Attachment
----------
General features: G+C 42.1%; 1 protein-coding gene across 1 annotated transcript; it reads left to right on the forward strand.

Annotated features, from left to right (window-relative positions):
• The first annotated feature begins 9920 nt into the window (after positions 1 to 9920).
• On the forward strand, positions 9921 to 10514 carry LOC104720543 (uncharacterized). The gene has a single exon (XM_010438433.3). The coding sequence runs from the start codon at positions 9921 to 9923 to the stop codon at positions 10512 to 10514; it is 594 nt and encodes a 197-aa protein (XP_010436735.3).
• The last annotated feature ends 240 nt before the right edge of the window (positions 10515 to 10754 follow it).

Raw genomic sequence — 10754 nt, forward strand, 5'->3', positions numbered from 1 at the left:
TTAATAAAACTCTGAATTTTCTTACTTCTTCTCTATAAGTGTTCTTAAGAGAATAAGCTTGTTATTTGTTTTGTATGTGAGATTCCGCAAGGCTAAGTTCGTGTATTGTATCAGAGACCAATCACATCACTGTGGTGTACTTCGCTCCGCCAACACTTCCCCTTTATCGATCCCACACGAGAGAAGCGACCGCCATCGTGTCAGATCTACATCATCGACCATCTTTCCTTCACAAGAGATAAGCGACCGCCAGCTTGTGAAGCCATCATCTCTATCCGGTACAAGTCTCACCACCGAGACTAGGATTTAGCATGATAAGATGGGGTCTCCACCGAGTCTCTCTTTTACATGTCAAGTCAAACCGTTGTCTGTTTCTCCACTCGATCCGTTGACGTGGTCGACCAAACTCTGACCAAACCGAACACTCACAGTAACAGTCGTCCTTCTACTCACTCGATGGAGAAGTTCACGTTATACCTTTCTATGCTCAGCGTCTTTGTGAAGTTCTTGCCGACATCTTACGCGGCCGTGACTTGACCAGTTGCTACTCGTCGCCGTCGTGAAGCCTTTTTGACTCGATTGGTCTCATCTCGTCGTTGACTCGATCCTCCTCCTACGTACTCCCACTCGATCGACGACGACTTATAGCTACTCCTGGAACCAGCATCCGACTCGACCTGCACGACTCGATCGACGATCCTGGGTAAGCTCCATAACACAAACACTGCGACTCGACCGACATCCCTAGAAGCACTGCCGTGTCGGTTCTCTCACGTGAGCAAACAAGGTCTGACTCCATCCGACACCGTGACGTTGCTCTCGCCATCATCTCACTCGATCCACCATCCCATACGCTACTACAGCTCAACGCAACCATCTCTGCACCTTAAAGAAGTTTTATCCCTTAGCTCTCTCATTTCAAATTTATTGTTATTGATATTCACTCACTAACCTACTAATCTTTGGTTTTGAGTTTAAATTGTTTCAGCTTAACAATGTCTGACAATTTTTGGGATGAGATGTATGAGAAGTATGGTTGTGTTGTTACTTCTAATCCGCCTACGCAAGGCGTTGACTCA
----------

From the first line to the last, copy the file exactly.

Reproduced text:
General features: G+C 42.1%; 1 protein-coding gene across 1 annotated transcript; it reads left to right on the forward strand.

Annotated features, from left to right (window-relative positions):
• The first annotated feature begins 9920 nt into the window (after positions 1 to 9920).
• On the forward strand, positions 9921 to 10514 carry LOC104720543 (uncharacterized). The gene has a single exon (XM_010438433.3). The coding sequence runs from the start codon at positions 9921 to 9923 to the stop codon at positions 10512 to 10514; it is 594 nt and encodes a 197-aa protein (XP_010436735.3).
• The last annotated feature ends 240 nt before the right edge of the window (positions 10515 to 10754 follow it).

Raw genomic sequence — 10754 nt, forward strand, 5'->3', positions numbered from 1 at the left:
TTAATAAAACTCTGAATTTTCTTACTTCTTCTCTATAAGTGTTCTTAAGAGAATAAGCTTGTTATTTGTTTTGTATGTGAGATTCCGCAAGGCTAAGTTCGTGTATTGTATCAGAGACCAATCACATCACTGTGGTGTACTTCGCTCCGCCAACACTTCCCCTTTATCGATCCCACACGAGAGAAGCGACCGCCATCGTGTCAGATCTACATCATCGACCATCTTTCCTTCACAAGAGATAAGCGACCGCCAGCTTGTGAAGCCATCATCTCTATCCGGTACAAGTCTCACCACCGAGACTAGGATTTAGCATGATAAGATGGGGTCTCCACCGAGTCTCTCTTTTACATGTCAAGTCAAACCGTTGTCTGTTTCTCCACTCGATCCGTTGACGTGGTCGACCAAACTCTGACCAAACCGAACACTCACAGTAACAGTCGTCCTTCTACTCACTCGATGGAGAAGTTCACGTTATACCTTTCTATGCTCAGCGTCTTTGTGAAGTTCTTGCCGACATCTTACGCGGCCGTGACTTGACCAGTTGCTACTCGTCGCCGTCGTGAAGCCTTTTTGACTCGATTGGTCTCATCTCGTCGTTGACTCGATCCTCCTCCTACGTACTCCCACTCGATCGACGACGACTTATAGCTACTCCTGGAACCAGCATCCGACTCGACCTGCACGACTCGATCGACGATCCTGGGTAAGCTCCATAACACAAACACTGCGACTCGACCGACATCCCTAGAAGCACTGCCGTGTCGGTTCTCTCACGTGAGCAAACAAGGTCTGACTCCATCCGACACCGTGACGTTGCTCTCGCCATCATCTCACTCGATCCACCATCCCATACGCTACTACAGCTCAACGCAACCATCTCTGCACCTTAAAGAAGTTTTATCCCTTAGCTCTCTCATTTCAAATTTATTGTTATTGATATTCACTCACTAACCTACTAATCTTTGGTTTTGAGTTTAAATTGTTTCAGCTTAACAATGTCTGACAATTTTTGGGATGAGATGTATGAGAAGTATGGTTGTGTTGTTACTTCTAATCCGCCTACGCAAGGCGTTGACTCA